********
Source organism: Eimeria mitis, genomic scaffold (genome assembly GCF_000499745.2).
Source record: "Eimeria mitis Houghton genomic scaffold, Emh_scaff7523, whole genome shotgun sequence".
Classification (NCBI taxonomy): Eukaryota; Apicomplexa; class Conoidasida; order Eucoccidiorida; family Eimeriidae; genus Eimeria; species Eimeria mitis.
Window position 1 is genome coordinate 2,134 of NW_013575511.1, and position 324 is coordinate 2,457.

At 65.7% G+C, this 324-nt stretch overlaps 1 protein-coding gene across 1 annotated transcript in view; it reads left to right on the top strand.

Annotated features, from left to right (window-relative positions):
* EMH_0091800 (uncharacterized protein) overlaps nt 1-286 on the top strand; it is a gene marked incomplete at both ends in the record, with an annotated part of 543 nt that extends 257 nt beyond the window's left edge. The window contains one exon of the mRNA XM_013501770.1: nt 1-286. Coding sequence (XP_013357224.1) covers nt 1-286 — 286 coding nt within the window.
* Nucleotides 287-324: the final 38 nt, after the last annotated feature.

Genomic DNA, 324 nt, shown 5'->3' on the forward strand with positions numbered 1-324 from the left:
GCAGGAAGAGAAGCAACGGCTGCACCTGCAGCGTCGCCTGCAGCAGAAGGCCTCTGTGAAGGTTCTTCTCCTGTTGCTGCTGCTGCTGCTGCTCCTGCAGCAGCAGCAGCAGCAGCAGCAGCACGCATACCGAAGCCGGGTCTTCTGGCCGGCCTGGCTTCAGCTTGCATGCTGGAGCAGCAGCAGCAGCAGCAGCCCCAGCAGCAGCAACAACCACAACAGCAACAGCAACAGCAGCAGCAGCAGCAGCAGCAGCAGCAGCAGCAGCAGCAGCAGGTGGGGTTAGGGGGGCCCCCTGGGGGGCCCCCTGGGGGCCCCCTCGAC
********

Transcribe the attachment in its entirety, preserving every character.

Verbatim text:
Source organism: Eimeria mitis, genomic scaffold (genome assembly GCF_000499745.2).
Source record: "Eimeria mitis Houghton genomic scaffold, Emh_scaff7523, whole genome shotgun sequence".
Classification (NCBI taxonomy): Eukaryota; Apicomplexa; class Conoidasida; order Eucoccidiorida; family Eimeriidae; genus Eimeria; species Eimeria mitis.
Window position 1 is genome coordinate 2,134 of NW_013575511.1, and position 324 is coordinate 2,457.

At 65.7% G+C, this 324-nt stretch overlaps 1 protein-coding gene across 1 annotated transcript in view; it reads left to right on the top strand.

Annotated features, from left to right (window-relative positions):
* EMH_0091800 (uncharacterized protein) overlaps nt 1-286 on the top strand; it is a gene marked incomplete at both ends in the record, with an annotated part of 543 nt that extends 257 nt beyond the window's left edge. The window contains one exon of the mRNA XM_013501770.1: nt 1-286. Coding sequence (XP_013357224.1) covers nt 1-286 — 286 coding nt within the window.
* Nucleotides 287-324: the final 38 nt, after the last annotated feature.

Genomic DNA, 324 nt, shown 5'->3' on the forward strand with positions numbered 1-324 from the left:
GCAGGAAGAGAAGCAACGGCTGCACCTGCAGCGTCGCCTGCAGCAGAAGGCCTCTGTGAAGGTTCTTCTCCTGTTGCTGCTGCTGCTGCTGCTCCTGCAGCAGCAGCAGCAGCAGCAGCAGCACGCATACCGAAGCCGGGTCTTCTGGCCGGCCTGGCTTCAGCTTGCATGCTGGAGCAGCAGCAGCAGCAGCAGCCCCAGCAGCAGCAACAACCACAACAGCAACAGCAACAGCAGCAGCAGCAGCAGCAGCAGCAGCAGCAGCAGCAGCAGCAGGTGGGGTTAGGGGGGCCCCCTGGGGGGCCCCCTGGGGGCCCCCTCGAC